Good afternoon and Happy New Year! We have remotely patched an Adobe PDF Reader software on your PC after a reported vulnerability that allows an attacker to gain access when a user opens a malicious PDF file. We do not block PDF files sent by email since PDF has generally been considered safe. For this reason, it's important to make sure that this patch was successfully installed.
To make sure that the patch was successfully applied to your computer, please open Adobe Reader, accept the license agreement, then select 'check for updates' from the help menu. Adobe update should indicate that there are no new updates available.
If you are not fully updated, please call the helpdesk to have a manual update installed before opening any PDF files sent to you via Email or from a Web site.
I also recommend that you check your personal/home computer to see if you have Adobe Reader installed. If so, visit the Adobe Web site and download the latest version in order to patch this vulnerability.
This is a serious flaw that has just been discovered and pretty soon you will start to see spammers/hackers trying to take advantage of this flaw. Let's make sure that we are fully patched before this happens.
A description of the vulnerability is linked below:
-Miguel Fra / Falcon IT Services
SonicWall recently released a mid-year update to their 2018 Cyber Threat Report.
In it, they cover increases in malware attacks, encrypted attacks, and cryptojacking attacks. But one of the most prominent attacks remains a constant threat – ransomware.It feels like ransomware is old news - with so many stories in the news, and vendors claiming to have a handle on it, it's natural to feel like it's no longer a really-real threat. But the truth is ransomware is alive and kicking.The SonicWall report brings to light the reality of just how serious you need to take the threat of ransomware:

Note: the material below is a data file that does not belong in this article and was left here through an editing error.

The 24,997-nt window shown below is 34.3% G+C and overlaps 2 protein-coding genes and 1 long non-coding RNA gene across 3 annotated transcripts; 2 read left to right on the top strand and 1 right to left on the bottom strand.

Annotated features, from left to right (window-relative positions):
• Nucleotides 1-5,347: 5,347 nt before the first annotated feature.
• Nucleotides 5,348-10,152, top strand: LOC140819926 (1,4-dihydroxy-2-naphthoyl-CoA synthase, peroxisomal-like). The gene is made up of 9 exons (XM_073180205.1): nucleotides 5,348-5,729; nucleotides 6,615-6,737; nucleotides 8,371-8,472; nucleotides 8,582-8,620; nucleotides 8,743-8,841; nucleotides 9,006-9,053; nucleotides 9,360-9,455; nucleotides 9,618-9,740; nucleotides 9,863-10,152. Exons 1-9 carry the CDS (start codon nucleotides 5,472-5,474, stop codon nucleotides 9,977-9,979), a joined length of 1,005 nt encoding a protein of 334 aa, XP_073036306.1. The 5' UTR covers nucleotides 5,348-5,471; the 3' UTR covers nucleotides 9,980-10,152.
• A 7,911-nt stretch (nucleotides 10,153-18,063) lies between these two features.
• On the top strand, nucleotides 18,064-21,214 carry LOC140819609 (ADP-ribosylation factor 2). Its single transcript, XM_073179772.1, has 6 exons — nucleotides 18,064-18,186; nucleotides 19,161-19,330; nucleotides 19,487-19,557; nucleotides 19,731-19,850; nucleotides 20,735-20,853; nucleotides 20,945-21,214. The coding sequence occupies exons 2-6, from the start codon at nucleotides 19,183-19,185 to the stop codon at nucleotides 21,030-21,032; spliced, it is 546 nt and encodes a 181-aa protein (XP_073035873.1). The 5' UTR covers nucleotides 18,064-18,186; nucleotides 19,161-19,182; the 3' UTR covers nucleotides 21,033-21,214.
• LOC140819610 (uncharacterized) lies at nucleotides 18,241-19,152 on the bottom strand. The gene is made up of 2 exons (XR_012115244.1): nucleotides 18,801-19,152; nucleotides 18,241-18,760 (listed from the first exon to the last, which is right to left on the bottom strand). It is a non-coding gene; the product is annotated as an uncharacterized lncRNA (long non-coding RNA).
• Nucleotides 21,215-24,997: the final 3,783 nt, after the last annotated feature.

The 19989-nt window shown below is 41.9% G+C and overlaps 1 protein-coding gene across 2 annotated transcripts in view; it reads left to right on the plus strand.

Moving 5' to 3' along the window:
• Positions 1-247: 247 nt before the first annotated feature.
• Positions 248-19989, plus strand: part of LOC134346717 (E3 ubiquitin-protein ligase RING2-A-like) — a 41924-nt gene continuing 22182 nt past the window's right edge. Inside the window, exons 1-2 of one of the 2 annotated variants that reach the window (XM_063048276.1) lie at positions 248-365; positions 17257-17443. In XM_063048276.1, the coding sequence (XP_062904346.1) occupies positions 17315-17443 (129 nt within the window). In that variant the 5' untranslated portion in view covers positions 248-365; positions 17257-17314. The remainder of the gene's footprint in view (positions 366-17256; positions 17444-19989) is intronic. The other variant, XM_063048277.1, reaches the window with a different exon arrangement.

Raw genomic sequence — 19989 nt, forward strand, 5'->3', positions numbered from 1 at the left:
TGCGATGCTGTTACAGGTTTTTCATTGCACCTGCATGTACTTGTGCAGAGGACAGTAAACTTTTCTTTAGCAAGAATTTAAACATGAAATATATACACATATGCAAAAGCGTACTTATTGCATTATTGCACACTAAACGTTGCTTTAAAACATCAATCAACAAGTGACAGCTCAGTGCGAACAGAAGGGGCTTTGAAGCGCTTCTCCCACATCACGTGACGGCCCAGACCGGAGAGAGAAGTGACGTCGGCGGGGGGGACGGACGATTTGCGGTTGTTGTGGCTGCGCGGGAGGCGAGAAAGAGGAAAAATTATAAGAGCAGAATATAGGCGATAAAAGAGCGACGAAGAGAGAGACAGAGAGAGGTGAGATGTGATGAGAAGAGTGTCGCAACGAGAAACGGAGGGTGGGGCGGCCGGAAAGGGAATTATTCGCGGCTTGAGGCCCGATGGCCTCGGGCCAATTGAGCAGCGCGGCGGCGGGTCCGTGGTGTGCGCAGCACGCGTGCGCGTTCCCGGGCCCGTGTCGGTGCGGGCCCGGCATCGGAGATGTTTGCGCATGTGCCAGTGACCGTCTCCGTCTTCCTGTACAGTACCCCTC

The new criminal king of the hill GandCrab Ransomware is now rapidly adapting in real-time to security solutions offered by security vendors. GandCrab is a strain which targets mainly English-speaking countries. GandCrab is distributed via the RIG and GrandSoft exploit kits, as well as phishing attacks. The malware is operated in an affiliates program, with those joining the program paying 30%-40% of the ransom revenues to the GandCrab author. In return, affiliates get a full-featured web panel and technical support. This news highlights the importance of ensuring your users are as vigilant as ever. Maintaining a constantly elevated culture of security is necessary to reduce the attack surface within your organization. This is accomplished through frequent and effective new-school security awareness training used to both educate the user on methods and techniques used by bad guys, but also about security-minded browsing and email habits.
Please contact to schedule an on-site cybersecurity awareness training if you have not done so this year. As always, we recommend that our clients take our on site course every year and require new hires to take the on-line version on YouTube.